Poll: Most residents OK with use of medical marijuana
February 14, 2007
Steve Terrell, Santa Fe New Mexican
An overwhelming majority of New Mexicans support the idea of allowing people with serious medical conditions to smoke marijuana to ease symptoms, according to a poll commissioned by a drug-reform group lobbying for a medical marijuana bill in the Legislature.The poll, conducted by the SJC Research of Washington, D.C., also showed that a plurality of voters would be more likely to vote for a candidate who supported medical marijuana while a third would not be affected by a candidate’s stance on the issue.
Reena Szczepanski of the New Mexico Drug Policy Alliance, which commissioned the poll, said the findings show that legislators need not fear voting for Senate Bill 238, which recently passed overwhelmingly in the Senate and is moving through the House.
Gov. Bill Richardson has endorsed the bill.
The poll results are consistent with a 2002 poll conducted for The New Mexican and KOB-TV by the Mason-Dixon polling company of Washington, D.C. That poll showed 72 percent of respondents said they would favor “legalizing marijuana use by those who have serious medical conditions, to alleviate pain and other symptoms.” Only 20 percent in that poll opposed the idea, while 8 percent were undecided.
The new poll asked: “Do you support or oppose making marijuana available to seriously ill or terminal patients in order to reduce the pain and suffering of illnesses such as cancer, AIDS and glaucoma?”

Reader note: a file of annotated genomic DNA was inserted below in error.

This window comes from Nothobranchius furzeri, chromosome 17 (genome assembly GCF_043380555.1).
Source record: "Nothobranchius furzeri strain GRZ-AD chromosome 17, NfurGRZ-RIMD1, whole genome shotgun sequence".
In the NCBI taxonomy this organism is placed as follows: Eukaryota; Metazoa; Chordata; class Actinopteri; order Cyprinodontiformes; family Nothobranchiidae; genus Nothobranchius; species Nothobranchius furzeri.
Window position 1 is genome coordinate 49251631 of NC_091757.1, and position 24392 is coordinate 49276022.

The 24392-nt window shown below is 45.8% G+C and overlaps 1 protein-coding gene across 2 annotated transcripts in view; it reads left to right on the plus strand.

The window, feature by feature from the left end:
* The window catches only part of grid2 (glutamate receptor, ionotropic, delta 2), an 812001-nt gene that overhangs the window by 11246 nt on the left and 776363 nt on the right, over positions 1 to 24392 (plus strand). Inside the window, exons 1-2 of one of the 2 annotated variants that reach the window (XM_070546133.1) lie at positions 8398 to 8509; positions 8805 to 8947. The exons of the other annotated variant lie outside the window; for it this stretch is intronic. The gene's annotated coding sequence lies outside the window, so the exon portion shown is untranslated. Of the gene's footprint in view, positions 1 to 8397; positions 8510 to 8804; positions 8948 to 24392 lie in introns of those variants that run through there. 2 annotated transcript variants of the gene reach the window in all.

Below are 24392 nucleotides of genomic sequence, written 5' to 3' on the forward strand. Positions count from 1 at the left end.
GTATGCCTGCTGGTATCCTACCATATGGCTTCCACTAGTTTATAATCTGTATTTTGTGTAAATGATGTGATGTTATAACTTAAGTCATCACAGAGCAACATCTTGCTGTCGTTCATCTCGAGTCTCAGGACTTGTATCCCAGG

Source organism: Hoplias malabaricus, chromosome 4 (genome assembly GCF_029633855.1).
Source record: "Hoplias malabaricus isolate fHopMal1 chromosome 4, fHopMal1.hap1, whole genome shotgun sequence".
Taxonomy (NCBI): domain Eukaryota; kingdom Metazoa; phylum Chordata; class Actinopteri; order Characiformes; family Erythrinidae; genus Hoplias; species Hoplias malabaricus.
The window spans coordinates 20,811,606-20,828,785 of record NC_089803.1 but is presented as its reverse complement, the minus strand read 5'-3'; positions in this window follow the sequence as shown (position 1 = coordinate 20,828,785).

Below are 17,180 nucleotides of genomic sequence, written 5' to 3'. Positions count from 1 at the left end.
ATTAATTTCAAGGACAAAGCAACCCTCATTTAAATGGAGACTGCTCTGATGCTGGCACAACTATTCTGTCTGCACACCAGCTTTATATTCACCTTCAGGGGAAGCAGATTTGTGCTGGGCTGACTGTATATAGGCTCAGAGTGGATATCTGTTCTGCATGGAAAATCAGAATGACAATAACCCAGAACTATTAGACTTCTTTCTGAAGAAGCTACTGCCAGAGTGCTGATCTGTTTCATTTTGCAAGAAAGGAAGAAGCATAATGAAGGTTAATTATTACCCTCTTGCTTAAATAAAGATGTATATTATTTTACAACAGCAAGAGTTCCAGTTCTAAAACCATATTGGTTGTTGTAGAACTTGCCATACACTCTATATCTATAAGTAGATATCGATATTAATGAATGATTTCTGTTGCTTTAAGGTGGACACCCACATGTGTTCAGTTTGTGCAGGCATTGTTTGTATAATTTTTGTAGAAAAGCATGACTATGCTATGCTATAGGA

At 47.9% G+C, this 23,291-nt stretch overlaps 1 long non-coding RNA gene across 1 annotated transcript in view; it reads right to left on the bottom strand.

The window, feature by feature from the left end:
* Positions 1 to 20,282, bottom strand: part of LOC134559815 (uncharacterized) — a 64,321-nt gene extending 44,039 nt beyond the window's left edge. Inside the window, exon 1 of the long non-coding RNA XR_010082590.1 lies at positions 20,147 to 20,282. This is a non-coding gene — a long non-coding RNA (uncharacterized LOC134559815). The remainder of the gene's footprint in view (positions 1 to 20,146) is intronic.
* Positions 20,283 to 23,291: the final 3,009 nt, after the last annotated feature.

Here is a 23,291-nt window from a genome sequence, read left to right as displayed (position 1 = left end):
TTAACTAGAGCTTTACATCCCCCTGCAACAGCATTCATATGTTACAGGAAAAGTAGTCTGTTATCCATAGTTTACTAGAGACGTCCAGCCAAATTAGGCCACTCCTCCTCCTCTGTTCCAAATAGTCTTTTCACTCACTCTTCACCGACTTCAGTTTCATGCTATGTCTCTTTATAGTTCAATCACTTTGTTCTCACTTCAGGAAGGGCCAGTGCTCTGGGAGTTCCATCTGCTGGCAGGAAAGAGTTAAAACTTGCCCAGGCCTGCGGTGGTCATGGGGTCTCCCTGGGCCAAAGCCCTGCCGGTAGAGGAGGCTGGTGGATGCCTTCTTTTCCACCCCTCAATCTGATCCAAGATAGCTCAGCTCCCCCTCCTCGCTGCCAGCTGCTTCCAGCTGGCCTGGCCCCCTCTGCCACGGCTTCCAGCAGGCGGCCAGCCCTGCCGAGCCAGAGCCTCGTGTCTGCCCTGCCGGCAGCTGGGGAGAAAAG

Fifty percent said they “strongly supported” the proposal. Another 25 percent said they “somewhat” supported it. Eight percent said they “somewhat” opposed the idea, while 11 percent were “strongly” opposed. The remainder were undecided.
Another question asked: “If a candidate for elected office in New Mexico voted to allow seriously ill patients access to marijuana for medical purposes with a medical provider’s recommendation, would you be more likely to vote for that candidate, less likely to vote for that candidate, or would that not make any difference to you?”
Forty-two percent said more likely, while 17 percent said less likely. Thirty-three percent said “no difference,” while another 8 percent said they didn’t know.
When asked, “If a close friend or family member was suffering from a condition that could be eased by marijuana, would you consider breaking the current law to obtain the drug for him or her?” only 32 percent said they would consider breaking the law. Forty-three percent said they wouldn’t break the law.
Szczepanski said this shows the need for a bill like SB 238 to become law — though she admitted some respondents might have been reluctant to tell a stranger on the telephone they would break the law.
The poll is based on interviews with 800 adults over the age of 18 who say they always or usually vote in general elections. The poll was conducted between Jan. 29 and Feb. 1. The margin of error is 3.5 percent.
SJC owner Stephen Clermont has done polling work for the New Mexico Democratic Party and Santa Fe Mayor David Coss’ 2006 campaign.
SB 238 is scheduled for a hearing before the House Agriculture and Water Resources Committee on Feb. 27.
Contact Steve Terrell at 986-3037 or firstname.lastname@example.org.